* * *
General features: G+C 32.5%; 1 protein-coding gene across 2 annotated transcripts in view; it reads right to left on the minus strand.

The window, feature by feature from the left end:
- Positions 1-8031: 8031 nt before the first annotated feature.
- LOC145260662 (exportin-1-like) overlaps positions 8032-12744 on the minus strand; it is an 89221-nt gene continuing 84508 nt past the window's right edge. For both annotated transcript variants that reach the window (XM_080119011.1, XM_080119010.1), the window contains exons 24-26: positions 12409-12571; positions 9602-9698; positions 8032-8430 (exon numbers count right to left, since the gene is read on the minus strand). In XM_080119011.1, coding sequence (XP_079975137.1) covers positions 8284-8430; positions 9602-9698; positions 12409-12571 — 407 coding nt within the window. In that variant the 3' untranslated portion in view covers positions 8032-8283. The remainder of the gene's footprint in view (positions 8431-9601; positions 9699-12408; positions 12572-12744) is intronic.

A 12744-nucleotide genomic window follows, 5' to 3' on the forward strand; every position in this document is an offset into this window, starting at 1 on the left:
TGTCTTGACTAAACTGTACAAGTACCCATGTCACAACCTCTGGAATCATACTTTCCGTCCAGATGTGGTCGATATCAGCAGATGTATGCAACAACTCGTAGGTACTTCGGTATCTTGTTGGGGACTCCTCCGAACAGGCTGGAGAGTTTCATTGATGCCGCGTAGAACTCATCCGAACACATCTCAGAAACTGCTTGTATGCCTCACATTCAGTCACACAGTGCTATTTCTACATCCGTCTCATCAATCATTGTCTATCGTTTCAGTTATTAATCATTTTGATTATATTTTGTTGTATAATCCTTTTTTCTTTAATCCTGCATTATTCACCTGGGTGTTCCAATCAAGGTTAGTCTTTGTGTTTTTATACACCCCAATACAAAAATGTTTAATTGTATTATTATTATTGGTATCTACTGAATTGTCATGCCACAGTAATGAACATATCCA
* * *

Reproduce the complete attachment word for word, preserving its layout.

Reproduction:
General features: G+C 32.5%; 1 protein-coding gene across 2 annotated transcripts in view; it reads right to left on the minus strand.

The window, feature by feature from the left end:
- Positions 1-8031: 8031 nt before the first annotated feature.
- LOC145260662 (exportin-1-like) overlaps positions 8032-12744 on the minus strand; it is an 89221-nt gene continuing 84508 nt past the window's right edge. For both annotated transcript variants that reach the window (XM_080119011.1, XM_080119010.1), the window contains exons 24-26: positions 12409-12571; positions 9602-9698; positions 8032-8430 (exon numbers count right to left, since the gene is read on the minus strand). In XM_080119011.1, coding sequence (XP_079975137.1) covers positions 8284-8430; positions 9602-9698; positions 12409-12571 — 407 coding nt within the window. In that variant the 3' untranslated portion in view covers positions 8032-8283. The remainder of the gene's footprint in view (positions 8431-9601; positions 9699-12408; positions 12572-12744) is intronic.

A 12744-nucleotide genomic window follows, 5' to 3' on the forward strand; every position in this document is an offset into this window, starting at 1 on the left:
TGTCTTGACTAAACTGTACAAGTACCCATGTCACAACCTCTGGAATCATACTTTCCGTCCAGATGTGGTCGATATCAGCAGATGTATGCAACAACTCGTAGGTACTTCGGTATCTTGTTGGGGACTCCTCCGAACAGGCTGGAGAGTTTCATTGATGCCGCGTAGAACTCATCCGAACACATCTCAGAAACTGCTTGTATGCCTCACATTCAGTCACACAGTGCTATTTCTACATCCGTCTCATCAATCATTGTCTATCGTTTCAGTTATTAATCATTTTGATTATATTTTGTTGTATAATCCTTTTTTCTTTAATCCTGCATTATTCACCTGGGTGTTCCAATCAAGGTTAGTCTTTGTGTTTTTATACACCCCAATACAAAAATGTTTAATTGTATTATTATTATTGGTATCTACTGAATTGTCATGCCACAGTAATGAACATATCCA